Young lawyers don’t want to make millions

Young lawyers don't want to make millions
Young lawyers don't want to make millions

Younger lawyers are asking to duck out of work on clients who clash with their ‘ethical’ standards, a new survey has revealed.

Senior City lawyers told City A.M. they are seeing tension between the young and older lawyers due to their “attitude towards working practices”.

Fresh data conducted by Obelisk Support published today stated that nearly two-thirds of junior lawyers think their employers should allow them to refuse to work on certain matters for ethical reasons.

The report revealed that fewer than one in five of these young lawyers are able to turn down work they fear clashes with their own moral code.

“There is a serious problem in the market with the junior end,” says a City partner adding that there is a real shift of when asked to do something younger lawyers “only desire to do work that interests them.”

“They want to pick and choose,” the partner added.

This partner also expressed that “the woke agenda gets pushed a little too far” as they suggested that “we all have views on things but we have to put them to one side and get on with the work and be professional.”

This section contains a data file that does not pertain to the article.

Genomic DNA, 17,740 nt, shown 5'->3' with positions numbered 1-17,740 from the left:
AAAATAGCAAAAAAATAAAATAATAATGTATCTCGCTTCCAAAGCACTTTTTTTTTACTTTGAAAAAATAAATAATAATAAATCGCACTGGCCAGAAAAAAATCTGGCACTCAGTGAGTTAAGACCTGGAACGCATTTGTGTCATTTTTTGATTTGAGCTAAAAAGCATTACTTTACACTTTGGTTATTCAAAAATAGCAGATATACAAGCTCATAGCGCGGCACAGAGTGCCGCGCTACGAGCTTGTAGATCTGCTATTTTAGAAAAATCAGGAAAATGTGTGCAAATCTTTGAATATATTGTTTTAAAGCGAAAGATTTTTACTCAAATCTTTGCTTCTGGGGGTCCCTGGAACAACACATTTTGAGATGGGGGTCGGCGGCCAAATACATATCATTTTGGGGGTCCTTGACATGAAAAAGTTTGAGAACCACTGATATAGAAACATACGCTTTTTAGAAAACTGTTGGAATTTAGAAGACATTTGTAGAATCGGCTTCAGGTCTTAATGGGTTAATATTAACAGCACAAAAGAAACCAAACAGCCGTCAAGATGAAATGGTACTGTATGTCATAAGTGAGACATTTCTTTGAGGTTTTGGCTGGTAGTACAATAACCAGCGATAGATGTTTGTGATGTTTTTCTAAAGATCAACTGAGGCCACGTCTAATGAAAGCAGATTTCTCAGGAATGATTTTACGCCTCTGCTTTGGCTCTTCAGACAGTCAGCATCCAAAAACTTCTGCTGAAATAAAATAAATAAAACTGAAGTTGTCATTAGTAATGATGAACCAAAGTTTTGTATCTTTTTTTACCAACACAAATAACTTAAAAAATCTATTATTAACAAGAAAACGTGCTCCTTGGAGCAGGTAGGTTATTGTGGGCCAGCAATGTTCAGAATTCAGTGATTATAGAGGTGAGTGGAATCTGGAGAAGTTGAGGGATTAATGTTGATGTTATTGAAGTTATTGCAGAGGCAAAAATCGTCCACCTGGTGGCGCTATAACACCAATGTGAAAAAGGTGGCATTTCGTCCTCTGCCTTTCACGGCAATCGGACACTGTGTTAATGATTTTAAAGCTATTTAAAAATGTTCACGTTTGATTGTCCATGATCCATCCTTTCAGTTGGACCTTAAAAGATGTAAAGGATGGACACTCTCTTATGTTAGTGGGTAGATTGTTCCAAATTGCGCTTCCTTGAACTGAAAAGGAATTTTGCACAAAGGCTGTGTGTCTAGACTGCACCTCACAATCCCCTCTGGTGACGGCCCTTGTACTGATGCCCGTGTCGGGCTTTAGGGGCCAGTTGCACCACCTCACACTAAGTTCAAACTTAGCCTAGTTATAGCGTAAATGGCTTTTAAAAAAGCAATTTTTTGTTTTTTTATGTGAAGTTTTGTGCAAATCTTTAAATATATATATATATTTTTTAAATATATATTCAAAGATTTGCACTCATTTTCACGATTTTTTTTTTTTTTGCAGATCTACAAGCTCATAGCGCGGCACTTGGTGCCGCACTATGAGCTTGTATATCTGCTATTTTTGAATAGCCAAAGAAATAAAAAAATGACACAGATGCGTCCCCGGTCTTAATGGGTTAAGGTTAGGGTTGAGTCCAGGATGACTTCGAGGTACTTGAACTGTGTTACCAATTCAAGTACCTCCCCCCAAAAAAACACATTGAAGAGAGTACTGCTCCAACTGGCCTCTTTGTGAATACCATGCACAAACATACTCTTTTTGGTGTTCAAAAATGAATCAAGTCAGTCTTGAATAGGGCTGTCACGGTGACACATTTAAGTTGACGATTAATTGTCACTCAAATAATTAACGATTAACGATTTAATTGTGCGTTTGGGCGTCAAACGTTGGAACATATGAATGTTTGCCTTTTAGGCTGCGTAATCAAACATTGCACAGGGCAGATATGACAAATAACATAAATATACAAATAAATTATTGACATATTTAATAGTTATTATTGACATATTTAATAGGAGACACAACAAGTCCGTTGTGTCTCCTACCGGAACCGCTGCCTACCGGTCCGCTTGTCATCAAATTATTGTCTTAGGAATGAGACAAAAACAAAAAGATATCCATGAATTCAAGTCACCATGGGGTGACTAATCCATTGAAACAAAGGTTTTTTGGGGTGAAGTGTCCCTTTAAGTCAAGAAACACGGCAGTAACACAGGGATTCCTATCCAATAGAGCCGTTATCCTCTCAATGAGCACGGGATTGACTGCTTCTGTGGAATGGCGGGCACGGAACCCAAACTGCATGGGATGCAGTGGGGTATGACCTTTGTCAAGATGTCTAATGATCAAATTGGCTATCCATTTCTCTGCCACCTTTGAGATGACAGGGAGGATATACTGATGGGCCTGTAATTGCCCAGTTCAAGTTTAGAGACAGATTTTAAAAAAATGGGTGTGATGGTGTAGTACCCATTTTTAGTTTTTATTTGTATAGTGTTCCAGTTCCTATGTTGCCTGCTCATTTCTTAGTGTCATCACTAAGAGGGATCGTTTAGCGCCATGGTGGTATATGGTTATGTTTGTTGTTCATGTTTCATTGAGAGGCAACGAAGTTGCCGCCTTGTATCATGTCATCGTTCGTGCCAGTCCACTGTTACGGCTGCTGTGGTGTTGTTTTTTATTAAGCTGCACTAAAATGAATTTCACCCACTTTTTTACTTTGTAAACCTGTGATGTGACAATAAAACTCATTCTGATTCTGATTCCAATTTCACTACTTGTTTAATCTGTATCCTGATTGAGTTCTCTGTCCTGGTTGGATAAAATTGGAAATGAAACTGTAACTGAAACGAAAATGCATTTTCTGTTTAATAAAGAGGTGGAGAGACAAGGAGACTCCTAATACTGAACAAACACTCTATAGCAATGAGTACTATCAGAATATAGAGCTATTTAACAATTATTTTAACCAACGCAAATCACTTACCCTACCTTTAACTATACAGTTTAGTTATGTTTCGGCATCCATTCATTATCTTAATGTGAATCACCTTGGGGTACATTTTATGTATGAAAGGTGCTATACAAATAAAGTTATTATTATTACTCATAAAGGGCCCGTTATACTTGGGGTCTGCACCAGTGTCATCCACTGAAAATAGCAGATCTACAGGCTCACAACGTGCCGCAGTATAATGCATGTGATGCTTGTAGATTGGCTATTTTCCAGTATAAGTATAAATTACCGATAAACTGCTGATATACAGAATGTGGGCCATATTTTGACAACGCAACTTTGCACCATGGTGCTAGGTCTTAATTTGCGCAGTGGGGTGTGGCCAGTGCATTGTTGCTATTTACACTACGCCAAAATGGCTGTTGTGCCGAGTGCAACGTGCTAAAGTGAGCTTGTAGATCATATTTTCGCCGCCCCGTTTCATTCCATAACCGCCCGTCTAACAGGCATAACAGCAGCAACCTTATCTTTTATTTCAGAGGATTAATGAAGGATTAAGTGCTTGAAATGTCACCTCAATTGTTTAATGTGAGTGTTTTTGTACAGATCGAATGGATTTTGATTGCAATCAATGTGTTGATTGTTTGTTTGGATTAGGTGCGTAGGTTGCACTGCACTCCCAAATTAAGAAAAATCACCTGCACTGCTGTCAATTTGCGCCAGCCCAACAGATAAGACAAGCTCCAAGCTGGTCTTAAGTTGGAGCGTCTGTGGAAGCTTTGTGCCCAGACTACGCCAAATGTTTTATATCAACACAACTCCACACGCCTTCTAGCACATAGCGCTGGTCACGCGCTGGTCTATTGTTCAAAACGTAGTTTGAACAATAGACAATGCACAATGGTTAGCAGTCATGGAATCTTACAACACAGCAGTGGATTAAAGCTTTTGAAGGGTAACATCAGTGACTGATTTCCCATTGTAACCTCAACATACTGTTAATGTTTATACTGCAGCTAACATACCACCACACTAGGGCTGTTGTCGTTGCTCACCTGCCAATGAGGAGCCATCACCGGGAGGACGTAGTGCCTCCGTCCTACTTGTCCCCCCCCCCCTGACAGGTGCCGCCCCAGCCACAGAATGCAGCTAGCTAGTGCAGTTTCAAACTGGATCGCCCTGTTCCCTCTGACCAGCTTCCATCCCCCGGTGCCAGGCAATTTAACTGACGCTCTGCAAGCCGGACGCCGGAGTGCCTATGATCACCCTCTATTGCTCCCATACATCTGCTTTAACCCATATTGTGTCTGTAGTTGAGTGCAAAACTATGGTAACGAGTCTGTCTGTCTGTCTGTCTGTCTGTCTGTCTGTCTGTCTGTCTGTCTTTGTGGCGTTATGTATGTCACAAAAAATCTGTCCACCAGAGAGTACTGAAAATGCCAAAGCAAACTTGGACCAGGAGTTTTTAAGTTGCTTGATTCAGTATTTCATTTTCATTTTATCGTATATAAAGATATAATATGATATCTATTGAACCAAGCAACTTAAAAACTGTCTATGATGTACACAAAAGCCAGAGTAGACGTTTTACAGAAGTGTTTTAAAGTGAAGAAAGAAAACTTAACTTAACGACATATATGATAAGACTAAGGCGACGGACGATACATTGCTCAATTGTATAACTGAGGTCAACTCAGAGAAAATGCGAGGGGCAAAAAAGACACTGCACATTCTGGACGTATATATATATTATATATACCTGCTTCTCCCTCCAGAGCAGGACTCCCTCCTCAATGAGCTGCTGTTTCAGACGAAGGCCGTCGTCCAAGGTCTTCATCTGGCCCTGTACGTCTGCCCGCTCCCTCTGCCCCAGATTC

According to the report, issues like sustainability, climate change and ‘purpose’ are increasingly top of the mind for the next generation of lawyers.

The report highlighted that three-quarters of junior lawyers agree or strongly agree that they would not join an organisation whose values did not match their own, even if they were offering more money.

A senior legal head explained that younger lawyers are “looking for different things in life”, observing that younger lawyers want to be in a coffee shop on their iPad, working “three days a week”.

The senior leader warned that law firms may have a problem in the future as “junior people don’t want partnership or risk”.

Speaking in the report, a law associate described a toxic mindset at firms and asked “Why can’t the mindset be ‘I worked under terrible working conditions so you don’t have to’?”

Another older lawyer pointed out that senior lawyers don’t know what people in their mid-20s want for their future but added that those in their mid-20s “don’t know either.”